Focus On Product vs Process

On Museum 2.0 Seema Rao asks why museum educators are so undervalued in the context of a question she was asked about the difference between a Sip and Paint session and a class on marbling technique.

She answers by noting that Sip and Paint sessions are focused on the final product while learning an artistic technique is about teaching you the process with the goal of empowering you to make it your own. However, they are intentionally designed to look the same to help learners feel comfortable with the experience.

Sip and Paints are product focused, in a sense. They prove to participants there is a simple set of steps to get something. It’s closer to learning to write a letter. Sure, we all have different handwriting, but we are essentially communicating the same sound. Much of modern and contemporary art, particularly, is often about communicating an “a” by drawing a cow, or rather coming up with new forms of communication. Teaching you to paint a sunflower step by step will not get you closer to appreciating the innovations of Van Gogh, largely because you’re skipping right past being innovative.

Museum educators working with adults, though, know adults yearn structure. Society rewards the structured in school and work. So, they come up with projects that mimic the safety of Sip and Paints, projects though that don’t have one single end-point. They safely allow adults places to not follow the rules or forget there are rules at all.

Rao goes on to mention that museum education departments are typically the most under-resourced area of their institutions, to the point there is often an expectation that they execute their operations with volunteers. This immediately put me in mind of the debate that has arisen about the Art Institute of Chicago “firing” their volunteer docents. I half wondered if she weren’t making an oblique reference to that situation.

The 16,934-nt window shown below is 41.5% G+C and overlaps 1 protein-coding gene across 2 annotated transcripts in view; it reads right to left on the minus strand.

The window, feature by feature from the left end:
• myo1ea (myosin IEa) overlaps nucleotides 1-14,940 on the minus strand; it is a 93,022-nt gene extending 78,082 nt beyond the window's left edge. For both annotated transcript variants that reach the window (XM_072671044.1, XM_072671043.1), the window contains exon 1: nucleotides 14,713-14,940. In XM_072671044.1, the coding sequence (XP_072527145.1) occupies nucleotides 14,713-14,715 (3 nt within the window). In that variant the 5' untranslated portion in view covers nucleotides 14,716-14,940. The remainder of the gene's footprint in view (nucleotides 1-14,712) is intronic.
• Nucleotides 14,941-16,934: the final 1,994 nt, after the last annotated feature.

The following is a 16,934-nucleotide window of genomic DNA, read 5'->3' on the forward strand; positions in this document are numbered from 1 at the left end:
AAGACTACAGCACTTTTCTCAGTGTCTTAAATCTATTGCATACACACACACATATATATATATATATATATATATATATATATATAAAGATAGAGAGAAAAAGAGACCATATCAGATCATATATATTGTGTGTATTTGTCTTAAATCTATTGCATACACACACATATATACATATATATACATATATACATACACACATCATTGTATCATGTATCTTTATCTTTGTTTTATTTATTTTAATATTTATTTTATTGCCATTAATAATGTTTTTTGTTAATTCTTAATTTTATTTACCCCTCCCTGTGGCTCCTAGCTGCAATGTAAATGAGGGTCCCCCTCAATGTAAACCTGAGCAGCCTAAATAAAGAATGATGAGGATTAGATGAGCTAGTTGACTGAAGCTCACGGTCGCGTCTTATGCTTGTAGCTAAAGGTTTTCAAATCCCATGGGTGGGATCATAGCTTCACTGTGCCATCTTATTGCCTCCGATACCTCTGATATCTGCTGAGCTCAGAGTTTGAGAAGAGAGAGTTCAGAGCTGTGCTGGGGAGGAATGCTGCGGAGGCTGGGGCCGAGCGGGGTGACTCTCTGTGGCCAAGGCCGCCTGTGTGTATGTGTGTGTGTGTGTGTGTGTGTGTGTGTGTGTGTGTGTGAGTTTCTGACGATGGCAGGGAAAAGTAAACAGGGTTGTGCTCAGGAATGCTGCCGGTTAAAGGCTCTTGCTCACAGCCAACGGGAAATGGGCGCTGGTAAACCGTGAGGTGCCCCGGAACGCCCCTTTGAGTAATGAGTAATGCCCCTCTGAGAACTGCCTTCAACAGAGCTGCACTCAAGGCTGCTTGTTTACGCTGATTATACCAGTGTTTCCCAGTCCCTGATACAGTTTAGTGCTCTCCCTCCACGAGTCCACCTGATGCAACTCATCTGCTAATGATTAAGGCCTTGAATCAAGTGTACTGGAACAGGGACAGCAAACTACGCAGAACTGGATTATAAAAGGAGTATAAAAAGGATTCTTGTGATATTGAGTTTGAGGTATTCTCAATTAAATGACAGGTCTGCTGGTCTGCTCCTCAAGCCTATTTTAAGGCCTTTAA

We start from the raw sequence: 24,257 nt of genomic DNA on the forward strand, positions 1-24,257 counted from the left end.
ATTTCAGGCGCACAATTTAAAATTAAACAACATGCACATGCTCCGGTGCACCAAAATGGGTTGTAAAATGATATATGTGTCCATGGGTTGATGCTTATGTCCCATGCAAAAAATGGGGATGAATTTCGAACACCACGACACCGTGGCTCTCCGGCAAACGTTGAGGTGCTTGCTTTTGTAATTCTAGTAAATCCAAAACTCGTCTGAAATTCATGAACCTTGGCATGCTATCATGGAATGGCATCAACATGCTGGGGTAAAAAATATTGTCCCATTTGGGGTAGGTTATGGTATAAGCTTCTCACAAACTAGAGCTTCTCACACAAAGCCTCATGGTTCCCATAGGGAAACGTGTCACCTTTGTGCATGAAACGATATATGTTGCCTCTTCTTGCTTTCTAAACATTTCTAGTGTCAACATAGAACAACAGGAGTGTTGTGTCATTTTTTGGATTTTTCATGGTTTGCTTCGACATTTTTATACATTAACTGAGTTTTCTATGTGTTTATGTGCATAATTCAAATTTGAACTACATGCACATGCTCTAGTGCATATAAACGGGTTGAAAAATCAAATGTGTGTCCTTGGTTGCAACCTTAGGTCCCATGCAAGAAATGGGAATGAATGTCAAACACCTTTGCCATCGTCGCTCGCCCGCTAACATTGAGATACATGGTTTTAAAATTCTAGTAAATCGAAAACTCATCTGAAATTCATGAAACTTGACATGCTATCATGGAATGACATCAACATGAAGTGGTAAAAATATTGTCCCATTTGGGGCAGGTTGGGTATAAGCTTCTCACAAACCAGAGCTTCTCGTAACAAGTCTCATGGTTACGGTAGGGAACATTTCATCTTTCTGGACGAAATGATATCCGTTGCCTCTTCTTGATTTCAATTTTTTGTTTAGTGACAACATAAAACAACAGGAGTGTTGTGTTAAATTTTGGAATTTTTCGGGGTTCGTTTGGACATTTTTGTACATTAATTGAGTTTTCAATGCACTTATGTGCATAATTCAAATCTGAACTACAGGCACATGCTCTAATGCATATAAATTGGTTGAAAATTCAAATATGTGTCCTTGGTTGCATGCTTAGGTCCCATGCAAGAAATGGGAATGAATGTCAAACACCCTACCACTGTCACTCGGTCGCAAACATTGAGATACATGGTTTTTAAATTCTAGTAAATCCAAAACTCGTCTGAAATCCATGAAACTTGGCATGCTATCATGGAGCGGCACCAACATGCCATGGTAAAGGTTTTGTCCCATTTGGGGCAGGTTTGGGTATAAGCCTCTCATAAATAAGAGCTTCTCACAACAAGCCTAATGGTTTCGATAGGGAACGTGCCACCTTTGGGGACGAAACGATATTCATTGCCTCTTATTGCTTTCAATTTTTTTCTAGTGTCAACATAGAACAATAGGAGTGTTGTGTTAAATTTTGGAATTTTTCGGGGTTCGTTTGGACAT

The Art Institute was phasing out their docent program with the plan of replacing them with paid educators. The Art Institute had required quite a bit of their docents in terms of engaging in a long probationary period and engaging in research projects. It was acknowledged that these could prove impediments to diversifying the composition of the docent corps. Unfortunately, while paying people for their labor and working to diversify the composition of the education staff were positive steps, there was also a perception that the museum was dismissing 82 of their most avid supporters.

From reading Rao’s post, I think she would appreciate that the Art Institute of Chicago’s docents had invested so much time into educating themselves about the collection, but would be just as happy that the museum was directing financial resources into education rather than depending on the passion of volunteers.

“What’s the solution? One is that educators need to stand up and show their work, show the challenges, and highlight the hard work behind the scenes. “

About Joe Patti

I have been writing Butts in the Seats (BitS) on topics of arts and cultural administration since 2004 (yikes!). Given the ever evolving concerns facing the sector, I have yet to exhaust the available subject matter. In addition to BitS, I am a founding contributor to the ArtsHacker (artshacker.com) website where I focus on topics related to boards, law, governance, policy and practice.

I am also an evangelist for the effort to Build Public Will For Arts and Culture being helmed by Arts Midwest and the Metropolitan Group. (http://www.creatingconnection.org/about/)

I am currently the Director of the Grand Opera House in Macon, GA.

Among the things I am most proud are having produced an opera in the Hawaiian language and a dance drama about Hawaii's snow goddess Poli'ahu while working as a Theater Manager in Hawaii. Though there are many more highlights than there is space here to list.

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